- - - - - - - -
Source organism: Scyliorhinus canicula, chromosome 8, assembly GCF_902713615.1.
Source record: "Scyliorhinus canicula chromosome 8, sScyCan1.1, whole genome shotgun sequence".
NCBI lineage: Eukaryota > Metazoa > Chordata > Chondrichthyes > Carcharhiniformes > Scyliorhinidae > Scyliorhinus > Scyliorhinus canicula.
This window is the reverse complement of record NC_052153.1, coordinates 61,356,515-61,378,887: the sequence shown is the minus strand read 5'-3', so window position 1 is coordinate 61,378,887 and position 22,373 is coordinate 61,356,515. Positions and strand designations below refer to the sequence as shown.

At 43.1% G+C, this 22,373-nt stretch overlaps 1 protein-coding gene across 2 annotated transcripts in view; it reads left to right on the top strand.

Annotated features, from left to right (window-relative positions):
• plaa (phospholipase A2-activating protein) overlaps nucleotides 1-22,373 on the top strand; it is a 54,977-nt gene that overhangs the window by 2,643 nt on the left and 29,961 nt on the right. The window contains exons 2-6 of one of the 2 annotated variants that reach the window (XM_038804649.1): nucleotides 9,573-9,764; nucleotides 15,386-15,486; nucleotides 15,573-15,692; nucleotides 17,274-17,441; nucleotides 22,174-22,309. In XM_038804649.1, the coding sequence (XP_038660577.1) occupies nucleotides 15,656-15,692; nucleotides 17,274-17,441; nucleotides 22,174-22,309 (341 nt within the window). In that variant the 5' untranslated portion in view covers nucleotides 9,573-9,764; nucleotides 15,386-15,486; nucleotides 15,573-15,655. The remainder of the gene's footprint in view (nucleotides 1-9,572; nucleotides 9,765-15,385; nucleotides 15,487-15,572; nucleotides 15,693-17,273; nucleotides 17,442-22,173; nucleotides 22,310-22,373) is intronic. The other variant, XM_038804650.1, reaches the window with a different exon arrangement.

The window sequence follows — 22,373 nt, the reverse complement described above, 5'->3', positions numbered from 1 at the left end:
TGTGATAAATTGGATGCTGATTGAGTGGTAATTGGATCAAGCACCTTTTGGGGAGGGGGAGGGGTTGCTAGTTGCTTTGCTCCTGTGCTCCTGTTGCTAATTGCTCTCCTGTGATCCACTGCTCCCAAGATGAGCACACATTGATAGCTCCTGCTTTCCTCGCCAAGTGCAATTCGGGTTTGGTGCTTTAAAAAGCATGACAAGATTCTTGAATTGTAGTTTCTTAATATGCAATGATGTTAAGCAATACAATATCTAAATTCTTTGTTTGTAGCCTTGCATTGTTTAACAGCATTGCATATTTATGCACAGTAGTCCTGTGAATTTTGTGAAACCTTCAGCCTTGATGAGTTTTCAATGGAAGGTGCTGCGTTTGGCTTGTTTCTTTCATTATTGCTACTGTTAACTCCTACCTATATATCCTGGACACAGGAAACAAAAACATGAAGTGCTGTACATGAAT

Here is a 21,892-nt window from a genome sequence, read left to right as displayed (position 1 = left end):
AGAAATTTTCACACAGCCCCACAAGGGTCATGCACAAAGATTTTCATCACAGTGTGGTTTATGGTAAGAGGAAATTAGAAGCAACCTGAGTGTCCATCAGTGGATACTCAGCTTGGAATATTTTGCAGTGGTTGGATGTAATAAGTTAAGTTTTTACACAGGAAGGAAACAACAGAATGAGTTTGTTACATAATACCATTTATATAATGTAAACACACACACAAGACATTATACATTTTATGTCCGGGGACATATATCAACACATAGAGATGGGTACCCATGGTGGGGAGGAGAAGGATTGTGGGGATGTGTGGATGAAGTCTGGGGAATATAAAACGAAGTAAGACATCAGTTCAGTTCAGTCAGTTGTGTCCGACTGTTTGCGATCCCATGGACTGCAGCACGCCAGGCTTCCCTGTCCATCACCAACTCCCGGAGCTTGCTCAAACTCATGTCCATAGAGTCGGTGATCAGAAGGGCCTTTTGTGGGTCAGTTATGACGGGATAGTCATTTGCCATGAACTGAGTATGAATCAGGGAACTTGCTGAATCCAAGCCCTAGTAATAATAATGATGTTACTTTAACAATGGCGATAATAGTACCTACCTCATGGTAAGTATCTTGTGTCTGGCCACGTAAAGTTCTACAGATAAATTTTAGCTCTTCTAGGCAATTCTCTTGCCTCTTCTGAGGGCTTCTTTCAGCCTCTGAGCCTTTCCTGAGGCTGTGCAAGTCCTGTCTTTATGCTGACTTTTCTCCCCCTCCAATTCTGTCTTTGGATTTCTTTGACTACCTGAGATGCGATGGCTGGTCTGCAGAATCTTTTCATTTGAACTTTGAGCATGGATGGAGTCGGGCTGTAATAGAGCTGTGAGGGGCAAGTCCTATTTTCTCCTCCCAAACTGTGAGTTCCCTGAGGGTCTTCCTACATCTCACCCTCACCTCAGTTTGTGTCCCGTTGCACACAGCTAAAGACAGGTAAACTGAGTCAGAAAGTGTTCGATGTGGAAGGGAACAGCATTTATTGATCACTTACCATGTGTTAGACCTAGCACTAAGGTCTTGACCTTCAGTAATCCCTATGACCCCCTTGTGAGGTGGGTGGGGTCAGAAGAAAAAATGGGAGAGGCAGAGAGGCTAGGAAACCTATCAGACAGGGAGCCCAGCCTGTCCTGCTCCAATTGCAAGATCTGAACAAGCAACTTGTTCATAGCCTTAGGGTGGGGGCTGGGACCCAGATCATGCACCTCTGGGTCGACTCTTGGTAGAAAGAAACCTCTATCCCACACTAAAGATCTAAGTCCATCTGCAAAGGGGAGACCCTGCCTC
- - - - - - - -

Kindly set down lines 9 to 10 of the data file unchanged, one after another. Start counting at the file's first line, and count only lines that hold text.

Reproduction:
TGTGATAAATTGGATGCTGATTGAGTGGTAATTGGATCAAGCACCTTTTGGGGAGGGGGAGGGGTTGCTAGTTGCTTTGCTCCTGTGCTCCTGTTGCTAATTGCTCTCCTGTGATCCACTGCTCCCAAGATGAGCACACATTGATAGCTCCTGCTTTCCTCGCCAAGTGCAATTCGGGTTTGGTGCTTTAAAAAGCATGACAAGATTCTTGAATTGTAGTTTCTTAATATGCAATGATGTTAAGCAATACAATATCTAAATTCTTTGTTTGTAGCCTTGCATTGTTTAACAGCATTGCATATTTATGCACAGTAGTCCTGTGAATTTTGTGAAACCTTCAGCCTTGATGAGTTTTCAATGGAAGGTGCTGCGTTTGGCTTGTTTCTTTCATTATTGCTACTGTTAACTCCTACCTATATATCCTGGACACAGGAAACAAAAACATGAAGTGCTGTACATGAAT

Here is a 21,892-nt window from a genome sequence, read left to right as displayed (position 1 = left end):